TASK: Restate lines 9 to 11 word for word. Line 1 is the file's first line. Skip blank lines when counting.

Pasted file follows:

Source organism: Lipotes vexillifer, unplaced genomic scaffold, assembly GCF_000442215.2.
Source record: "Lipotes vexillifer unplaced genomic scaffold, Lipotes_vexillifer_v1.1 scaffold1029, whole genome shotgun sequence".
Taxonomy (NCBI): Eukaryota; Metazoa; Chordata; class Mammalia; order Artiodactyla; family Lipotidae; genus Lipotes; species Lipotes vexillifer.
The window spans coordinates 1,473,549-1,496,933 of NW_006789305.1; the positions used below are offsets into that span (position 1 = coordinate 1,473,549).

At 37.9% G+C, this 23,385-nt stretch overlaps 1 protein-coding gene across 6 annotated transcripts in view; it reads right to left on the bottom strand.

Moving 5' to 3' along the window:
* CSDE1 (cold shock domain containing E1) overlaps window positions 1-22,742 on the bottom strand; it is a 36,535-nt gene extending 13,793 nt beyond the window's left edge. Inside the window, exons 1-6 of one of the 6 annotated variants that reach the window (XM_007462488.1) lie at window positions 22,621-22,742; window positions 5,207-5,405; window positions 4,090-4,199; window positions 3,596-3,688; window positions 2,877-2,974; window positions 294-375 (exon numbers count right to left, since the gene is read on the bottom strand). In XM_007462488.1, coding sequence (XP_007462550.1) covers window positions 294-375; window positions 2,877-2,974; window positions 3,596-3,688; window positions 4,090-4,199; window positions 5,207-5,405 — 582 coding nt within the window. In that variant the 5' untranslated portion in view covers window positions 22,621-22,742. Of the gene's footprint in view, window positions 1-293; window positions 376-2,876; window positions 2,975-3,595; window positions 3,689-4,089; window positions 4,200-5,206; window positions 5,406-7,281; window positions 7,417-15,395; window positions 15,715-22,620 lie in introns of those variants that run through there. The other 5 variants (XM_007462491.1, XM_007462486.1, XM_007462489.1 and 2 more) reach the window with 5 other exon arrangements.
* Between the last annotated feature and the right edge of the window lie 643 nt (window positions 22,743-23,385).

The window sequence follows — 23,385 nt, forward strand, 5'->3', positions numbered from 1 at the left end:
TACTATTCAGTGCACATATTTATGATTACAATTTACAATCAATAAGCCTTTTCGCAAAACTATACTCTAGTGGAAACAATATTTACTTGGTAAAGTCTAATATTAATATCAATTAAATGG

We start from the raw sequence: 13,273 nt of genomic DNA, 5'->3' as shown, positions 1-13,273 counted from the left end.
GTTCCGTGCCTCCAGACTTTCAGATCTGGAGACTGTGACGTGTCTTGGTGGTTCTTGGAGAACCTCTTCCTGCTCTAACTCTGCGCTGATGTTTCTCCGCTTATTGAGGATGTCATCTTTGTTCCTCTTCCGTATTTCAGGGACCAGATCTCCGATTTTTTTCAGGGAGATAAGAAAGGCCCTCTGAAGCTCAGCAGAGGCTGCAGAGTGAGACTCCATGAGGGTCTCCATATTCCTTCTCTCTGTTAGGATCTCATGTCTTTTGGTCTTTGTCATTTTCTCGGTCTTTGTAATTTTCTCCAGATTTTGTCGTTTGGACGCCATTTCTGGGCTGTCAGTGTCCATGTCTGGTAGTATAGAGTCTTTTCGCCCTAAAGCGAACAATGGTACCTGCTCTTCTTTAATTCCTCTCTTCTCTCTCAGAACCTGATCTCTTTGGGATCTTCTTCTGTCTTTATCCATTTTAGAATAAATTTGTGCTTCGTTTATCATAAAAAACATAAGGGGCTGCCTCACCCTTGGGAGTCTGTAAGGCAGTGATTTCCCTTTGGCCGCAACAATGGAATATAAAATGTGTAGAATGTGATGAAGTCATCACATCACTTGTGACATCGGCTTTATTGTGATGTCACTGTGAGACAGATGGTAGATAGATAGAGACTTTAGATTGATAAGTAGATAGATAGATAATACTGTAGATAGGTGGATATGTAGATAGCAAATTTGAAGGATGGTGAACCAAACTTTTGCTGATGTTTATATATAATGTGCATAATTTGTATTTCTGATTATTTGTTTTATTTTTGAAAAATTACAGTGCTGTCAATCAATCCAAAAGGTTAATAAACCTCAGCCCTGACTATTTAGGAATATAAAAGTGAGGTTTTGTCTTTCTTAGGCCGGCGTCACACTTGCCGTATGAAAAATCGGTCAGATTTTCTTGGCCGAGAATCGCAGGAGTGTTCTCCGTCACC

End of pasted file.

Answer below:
The window sequence follows — 23,385 nt, forward strand, 5'->3', positions numbered from 1 at the left end:
TACTATTCAGTGCACATATTTATGATTACAATTTACAATCAATAAGCCTTTTCGCAAAACTATACTCTAGTGGAAACAATATTTACTTGGTAAAGTCTAATATTAATATCAATTAAATGG

We start from the raw sequence: 13,273 nt of genomic DNA, 5'->3' as shown, positions 1-13,273 counted from the left end.